Jessica Simpson Wears the Controversial Native American Headdress

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Jessica Simpson (Instagram)
Jessica Simpson (Instagram)

Jessica Simpson spent her 35th birthday Friday kicking back and relaxing with family and friends on a two week-vacation in St. Barts. But it wasn't all cocktails and bikinis.

Related: Jessica Simpson Shows Off Incredibly Skinny Legs While Vacationing in St. Barts for 35th Birthday

Among the Instagram shots she shared was a black-and-white one of her in a feathery headdress that angered some of her followers. "Native American traditions are not fashion statements," one posted. "My culture is not your costume," wrote another. Then there were comments that people were just being too sensitive about the subject. It got kind of ugly.

Simpson wasn't the only one who sported the controversial look over the weekend. On Sunday, British singer Susan Boyle wore a similar headdress as she attended the T In The Park music festival in Perthshire, Scotland.

Susan Boyle (Splash News)
Susan Boyle (Splash News)

Both women must have missed Pharrell's fiasco last summer, when he was photographed for the July 2014 cover of Elle U.K. wearing a headdress. The "Happy" singer's photo shoot spurred a hashtag of #nothappy on Twitter, and he eventually apologized. "I respect and honor every kind of race, background and culture," he said. "I am genuinely sorry."

That same month, Khloé Kardashian posed for Instagram photos wearing a headdress of her own at her niece North West's first birthday party where the theme was Kidchella, inspired by the Coachella music festival. She did not apologize.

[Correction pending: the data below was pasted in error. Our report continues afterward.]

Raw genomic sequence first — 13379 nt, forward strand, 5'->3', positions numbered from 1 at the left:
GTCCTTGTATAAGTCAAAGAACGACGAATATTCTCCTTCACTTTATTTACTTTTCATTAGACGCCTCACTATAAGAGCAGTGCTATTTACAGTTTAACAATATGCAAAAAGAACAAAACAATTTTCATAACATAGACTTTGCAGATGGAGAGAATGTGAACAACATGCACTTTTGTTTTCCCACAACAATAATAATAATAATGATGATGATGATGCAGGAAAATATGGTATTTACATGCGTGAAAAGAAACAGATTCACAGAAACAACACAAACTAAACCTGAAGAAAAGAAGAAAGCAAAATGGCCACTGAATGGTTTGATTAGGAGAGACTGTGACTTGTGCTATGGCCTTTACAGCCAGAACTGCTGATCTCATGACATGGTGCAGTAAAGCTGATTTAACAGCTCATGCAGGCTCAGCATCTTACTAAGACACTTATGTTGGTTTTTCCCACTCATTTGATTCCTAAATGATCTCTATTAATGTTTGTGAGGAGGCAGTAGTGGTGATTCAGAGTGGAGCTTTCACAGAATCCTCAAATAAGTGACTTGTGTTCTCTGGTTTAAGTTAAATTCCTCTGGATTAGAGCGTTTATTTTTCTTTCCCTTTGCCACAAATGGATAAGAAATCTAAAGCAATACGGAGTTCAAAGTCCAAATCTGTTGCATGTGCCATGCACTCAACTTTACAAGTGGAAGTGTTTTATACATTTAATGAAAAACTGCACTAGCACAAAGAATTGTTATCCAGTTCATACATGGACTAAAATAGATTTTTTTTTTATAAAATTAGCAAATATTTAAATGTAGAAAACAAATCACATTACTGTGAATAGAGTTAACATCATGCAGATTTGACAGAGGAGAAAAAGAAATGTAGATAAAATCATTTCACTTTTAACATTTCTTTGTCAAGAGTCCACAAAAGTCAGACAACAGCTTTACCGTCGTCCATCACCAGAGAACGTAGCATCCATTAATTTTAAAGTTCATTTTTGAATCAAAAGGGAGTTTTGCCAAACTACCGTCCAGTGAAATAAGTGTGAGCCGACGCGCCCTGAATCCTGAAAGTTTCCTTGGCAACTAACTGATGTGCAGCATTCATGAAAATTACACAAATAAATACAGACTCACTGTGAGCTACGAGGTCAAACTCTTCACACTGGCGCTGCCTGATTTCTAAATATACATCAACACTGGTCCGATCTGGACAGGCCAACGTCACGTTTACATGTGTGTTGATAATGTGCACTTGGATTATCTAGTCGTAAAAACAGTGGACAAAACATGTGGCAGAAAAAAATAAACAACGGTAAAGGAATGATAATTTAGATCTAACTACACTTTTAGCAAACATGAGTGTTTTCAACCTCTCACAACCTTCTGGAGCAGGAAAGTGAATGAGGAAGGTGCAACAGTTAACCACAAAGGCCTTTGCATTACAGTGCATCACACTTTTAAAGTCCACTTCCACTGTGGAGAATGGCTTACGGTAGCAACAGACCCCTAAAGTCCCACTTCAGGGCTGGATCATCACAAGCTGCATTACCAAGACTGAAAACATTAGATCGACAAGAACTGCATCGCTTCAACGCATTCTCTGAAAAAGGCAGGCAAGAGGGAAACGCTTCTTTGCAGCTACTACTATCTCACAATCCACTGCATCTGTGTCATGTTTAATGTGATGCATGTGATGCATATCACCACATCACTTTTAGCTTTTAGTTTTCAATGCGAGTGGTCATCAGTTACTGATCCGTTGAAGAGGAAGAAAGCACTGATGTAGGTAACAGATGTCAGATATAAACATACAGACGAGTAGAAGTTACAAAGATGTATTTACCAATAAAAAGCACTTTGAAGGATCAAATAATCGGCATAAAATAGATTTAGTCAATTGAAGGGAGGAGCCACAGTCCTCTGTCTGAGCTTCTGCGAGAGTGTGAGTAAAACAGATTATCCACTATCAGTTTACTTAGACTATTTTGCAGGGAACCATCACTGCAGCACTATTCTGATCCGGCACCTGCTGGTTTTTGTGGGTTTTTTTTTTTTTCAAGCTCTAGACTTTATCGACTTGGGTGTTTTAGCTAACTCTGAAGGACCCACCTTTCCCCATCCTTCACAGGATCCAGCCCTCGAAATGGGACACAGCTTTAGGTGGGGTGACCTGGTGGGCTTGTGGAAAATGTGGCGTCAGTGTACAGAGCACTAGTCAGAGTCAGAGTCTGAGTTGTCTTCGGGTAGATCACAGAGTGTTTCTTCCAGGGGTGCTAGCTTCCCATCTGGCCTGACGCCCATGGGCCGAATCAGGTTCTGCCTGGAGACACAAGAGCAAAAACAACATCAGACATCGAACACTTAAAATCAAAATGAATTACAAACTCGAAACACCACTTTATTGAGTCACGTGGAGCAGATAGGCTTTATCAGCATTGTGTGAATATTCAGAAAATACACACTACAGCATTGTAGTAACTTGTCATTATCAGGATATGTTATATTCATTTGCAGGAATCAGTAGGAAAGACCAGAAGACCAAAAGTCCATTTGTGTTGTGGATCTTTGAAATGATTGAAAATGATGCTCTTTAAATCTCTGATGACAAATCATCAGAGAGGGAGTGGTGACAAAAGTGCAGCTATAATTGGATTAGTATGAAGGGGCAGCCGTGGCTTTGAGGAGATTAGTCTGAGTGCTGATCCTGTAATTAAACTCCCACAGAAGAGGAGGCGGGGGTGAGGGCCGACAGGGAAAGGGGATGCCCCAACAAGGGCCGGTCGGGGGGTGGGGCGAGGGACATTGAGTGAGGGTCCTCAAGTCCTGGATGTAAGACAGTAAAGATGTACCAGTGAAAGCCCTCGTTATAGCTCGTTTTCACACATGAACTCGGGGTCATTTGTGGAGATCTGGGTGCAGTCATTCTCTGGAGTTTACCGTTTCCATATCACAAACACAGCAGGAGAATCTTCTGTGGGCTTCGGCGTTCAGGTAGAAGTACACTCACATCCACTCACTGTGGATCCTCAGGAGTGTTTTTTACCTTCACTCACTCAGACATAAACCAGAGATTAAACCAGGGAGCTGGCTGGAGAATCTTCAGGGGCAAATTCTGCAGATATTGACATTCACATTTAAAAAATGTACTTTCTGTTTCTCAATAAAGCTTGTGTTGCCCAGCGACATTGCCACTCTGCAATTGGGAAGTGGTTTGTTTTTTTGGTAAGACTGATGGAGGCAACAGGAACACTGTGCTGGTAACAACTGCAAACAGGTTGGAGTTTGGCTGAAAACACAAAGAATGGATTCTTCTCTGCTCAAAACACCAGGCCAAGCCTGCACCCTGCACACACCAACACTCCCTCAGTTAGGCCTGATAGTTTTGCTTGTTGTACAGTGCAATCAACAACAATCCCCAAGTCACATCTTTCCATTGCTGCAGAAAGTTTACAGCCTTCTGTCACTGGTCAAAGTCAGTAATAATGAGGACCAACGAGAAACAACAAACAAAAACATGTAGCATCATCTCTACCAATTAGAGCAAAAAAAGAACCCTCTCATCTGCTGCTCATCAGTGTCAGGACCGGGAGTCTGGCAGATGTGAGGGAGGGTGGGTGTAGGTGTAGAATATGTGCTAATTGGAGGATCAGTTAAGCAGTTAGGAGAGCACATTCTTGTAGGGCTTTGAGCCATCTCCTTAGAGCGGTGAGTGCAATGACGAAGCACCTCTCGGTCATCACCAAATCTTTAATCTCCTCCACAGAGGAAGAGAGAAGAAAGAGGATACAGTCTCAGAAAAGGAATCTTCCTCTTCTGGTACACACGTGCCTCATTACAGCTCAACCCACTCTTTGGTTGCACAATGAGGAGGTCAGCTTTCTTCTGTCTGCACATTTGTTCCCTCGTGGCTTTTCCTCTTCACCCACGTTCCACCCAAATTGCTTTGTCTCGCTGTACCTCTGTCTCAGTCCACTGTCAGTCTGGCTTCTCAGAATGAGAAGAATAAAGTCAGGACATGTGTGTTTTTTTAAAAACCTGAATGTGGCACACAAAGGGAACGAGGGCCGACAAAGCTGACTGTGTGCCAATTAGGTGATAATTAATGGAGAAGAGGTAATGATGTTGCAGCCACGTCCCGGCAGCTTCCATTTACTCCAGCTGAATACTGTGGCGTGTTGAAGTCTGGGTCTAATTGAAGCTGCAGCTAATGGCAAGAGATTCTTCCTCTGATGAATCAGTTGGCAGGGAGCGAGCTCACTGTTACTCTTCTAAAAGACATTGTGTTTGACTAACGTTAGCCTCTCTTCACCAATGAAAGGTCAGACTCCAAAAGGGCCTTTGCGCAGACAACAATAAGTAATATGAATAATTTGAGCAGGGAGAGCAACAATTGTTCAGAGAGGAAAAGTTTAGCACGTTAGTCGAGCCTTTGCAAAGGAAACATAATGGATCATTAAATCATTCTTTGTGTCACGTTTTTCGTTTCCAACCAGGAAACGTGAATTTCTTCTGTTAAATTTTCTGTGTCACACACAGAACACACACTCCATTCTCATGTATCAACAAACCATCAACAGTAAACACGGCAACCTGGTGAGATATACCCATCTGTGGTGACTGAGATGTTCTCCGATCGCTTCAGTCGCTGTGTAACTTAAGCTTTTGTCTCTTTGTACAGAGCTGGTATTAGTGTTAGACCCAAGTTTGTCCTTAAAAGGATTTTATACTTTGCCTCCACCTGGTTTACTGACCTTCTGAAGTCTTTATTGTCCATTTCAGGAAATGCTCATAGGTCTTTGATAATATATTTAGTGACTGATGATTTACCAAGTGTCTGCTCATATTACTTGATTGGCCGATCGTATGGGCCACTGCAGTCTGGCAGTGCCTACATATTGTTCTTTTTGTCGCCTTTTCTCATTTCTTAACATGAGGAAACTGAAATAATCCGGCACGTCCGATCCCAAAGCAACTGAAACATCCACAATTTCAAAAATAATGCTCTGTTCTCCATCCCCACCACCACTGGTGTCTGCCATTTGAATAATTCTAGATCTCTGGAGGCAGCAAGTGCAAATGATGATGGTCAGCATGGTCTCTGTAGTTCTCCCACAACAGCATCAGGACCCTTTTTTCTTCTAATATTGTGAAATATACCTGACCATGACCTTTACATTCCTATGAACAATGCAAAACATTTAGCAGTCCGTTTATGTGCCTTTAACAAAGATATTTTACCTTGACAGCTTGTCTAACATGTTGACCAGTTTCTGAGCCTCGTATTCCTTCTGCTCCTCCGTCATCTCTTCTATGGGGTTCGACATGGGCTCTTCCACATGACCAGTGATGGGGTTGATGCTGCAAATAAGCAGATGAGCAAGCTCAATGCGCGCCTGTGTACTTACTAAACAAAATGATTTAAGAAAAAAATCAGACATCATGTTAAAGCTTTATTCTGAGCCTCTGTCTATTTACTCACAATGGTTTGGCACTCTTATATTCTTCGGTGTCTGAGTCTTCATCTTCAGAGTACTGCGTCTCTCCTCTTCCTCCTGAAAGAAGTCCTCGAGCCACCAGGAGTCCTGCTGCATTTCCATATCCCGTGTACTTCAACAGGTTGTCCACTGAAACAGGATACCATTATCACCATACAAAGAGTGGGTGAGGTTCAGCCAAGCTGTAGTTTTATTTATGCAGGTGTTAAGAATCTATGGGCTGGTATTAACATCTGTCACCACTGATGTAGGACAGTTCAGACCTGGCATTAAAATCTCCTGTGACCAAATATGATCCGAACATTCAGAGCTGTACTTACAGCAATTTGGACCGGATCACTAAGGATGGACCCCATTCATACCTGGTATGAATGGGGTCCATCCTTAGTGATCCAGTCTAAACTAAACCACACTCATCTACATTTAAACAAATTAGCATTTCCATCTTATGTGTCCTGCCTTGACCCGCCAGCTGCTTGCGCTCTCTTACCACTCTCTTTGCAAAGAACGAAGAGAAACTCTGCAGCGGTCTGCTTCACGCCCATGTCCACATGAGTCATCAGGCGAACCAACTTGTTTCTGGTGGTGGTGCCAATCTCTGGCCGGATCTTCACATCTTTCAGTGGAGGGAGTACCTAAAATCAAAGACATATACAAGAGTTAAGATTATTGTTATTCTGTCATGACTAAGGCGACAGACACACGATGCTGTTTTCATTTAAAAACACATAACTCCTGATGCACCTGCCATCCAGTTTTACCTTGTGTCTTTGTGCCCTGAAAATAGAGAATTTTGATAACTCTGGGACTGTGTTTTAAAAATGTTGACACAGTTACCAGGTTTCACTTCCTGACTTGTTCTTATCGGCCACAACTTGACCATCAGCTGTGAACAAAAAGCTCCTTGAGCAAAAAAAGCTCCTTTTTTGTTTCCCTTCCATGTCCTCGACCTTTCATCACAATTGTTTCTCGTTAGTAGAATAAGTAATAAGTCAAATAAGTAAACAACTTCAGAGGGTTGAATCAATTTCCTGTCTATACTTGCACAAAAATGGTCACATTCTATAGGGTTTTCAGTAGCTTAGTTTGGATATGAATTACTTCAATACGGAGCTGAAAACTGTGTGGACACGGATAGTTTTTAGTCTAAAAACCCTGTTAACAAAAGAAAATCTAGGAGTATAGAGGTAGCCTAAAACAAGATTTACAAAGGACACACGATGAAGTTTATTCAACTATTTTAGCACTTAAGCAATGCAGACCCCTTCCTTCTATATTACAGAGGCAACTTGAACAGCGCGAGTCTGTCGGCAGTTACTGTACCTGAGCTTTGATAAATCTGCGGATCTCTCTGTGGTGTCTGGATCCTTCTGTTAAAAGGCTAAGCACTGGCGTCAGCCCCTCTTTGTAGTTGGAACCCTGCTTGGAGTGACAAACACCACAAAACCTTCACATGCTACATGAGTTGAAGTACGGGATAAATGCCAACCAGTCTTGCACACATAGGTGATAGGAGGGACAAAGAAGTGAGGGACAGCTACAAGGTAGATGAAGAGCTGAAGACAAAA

Related: Khloé Kardashian Becomes Latest Celeb Slammed for Wearing Native American Headdress

However, actress Michelle Williams issued an apology in 2013 after she was blasted for wearing dark braids and a feather in her hair in an attempt to dress as a Native American for the cover of AnOther magazine in 2013. So did No Doubt, whose November 2012 video for "Looking Hot" featured an Old West theme, which did not go over well with the Native American community. The band pulled the video and apologized to anyone offended. 

Dennis Zotigh, a cultural specialist with the National Museum of the American Indian, explained in an interview with MTV last year why not just anyone — celebrity or not — should wear traditional Native American garb.

"In Native cultures, both feathers and face paint are earned through actions and deeds that bring honor to both tribes and nations," he said. "Individuals [outside the community] who wear feathers or face paint were not given the rights or permissions to wear them. This is analogous to casually wearing a purple heart or medal of honor that was not earned."

Hear that, celebs?